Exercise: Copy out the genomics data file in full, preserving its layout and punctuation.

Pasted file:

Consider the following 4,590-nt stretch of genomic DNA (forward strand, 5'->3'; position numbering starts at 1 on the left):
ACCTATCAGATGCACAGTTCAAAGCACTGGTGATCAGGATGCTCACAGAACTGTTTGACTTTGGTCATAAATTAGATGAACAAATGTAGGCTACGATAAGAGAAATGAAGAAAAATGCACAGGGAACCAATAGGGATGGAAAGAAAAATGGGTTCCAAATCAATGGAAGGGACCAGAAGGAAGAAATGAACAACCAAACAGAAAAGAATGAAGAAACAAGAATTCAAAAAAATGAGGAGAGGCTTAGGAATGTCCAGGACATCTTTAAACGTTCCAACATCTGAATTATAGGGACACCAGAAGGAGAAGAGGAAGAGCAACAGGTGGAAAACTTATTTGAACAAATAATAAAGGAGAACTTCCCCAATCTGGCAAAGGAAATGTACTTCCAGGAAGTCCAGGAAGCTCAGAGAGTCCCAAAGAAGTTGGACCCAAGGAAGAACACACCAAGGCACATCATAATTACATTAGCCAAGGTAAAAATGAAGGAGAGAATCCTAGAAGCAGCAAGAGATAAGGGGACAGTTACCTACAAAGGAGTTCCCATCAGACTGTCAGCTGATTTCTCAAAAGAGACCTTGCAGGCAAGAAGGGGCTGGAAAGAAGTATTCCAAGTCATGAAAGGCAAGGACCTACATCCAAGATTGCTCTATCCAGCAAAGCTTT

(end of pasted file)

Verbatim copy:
Consider the following 4,590-nt stretch of genomic DNA (forward strand, 5'->3'; position numbering starts at 1 on the left):
ACCTATCAGATGCACAGTTCAAAGCACTGGTGATCAGGATGCTCACAGAACTGTTTGACTTTGGTCATAAATTAGATGAACAAATGTAGGCTACGATAAGAGAAATGAAGAAAAATGCACAGGGAACCAATAGGGATGGAAAGAAAAATGGGTTCCAAATCAATGGAAGGGACCAGAAGGAAGAAATGAACAACCAAACAGAAAAGAATGAAGAAACAAGAATTCAAAAAAATGAGGAGAGGCTTAGGAATGTCCAGGACATCTTTAAACGTTCCAACATCTGAATTATAGGGACACCAGAAGGAGAAGAGGAAGAGCAACAGGTGGAAAACTTATTTGAACAAATAATAAAGGAGAACTTCCCCAATCTGGCAAAGGAAATGTACTTCCAGGAAGTCCAGGAAGCTCAGAGAGTCCCAAAGAAGTTGGACCCAAGGAAGAACACACCAAGGCACATCATAATTACATTAGCCAAGGTAAAAATGAAGGAGAGAATCCTAGAAGCAGCAAGAGATAAGGGGACAGTTACCTACAAAGGAGTTCCCATCAGACTGTCAGCTGATTTCTCAAAAGAGACCTTGCAGGCAAGAAGGGGCTGGAAAGAAGTATTCCAAGTCATGAAAGGCAAGGACCTACATCCAAGATTGCTCTATCCAGCAAAGCTTT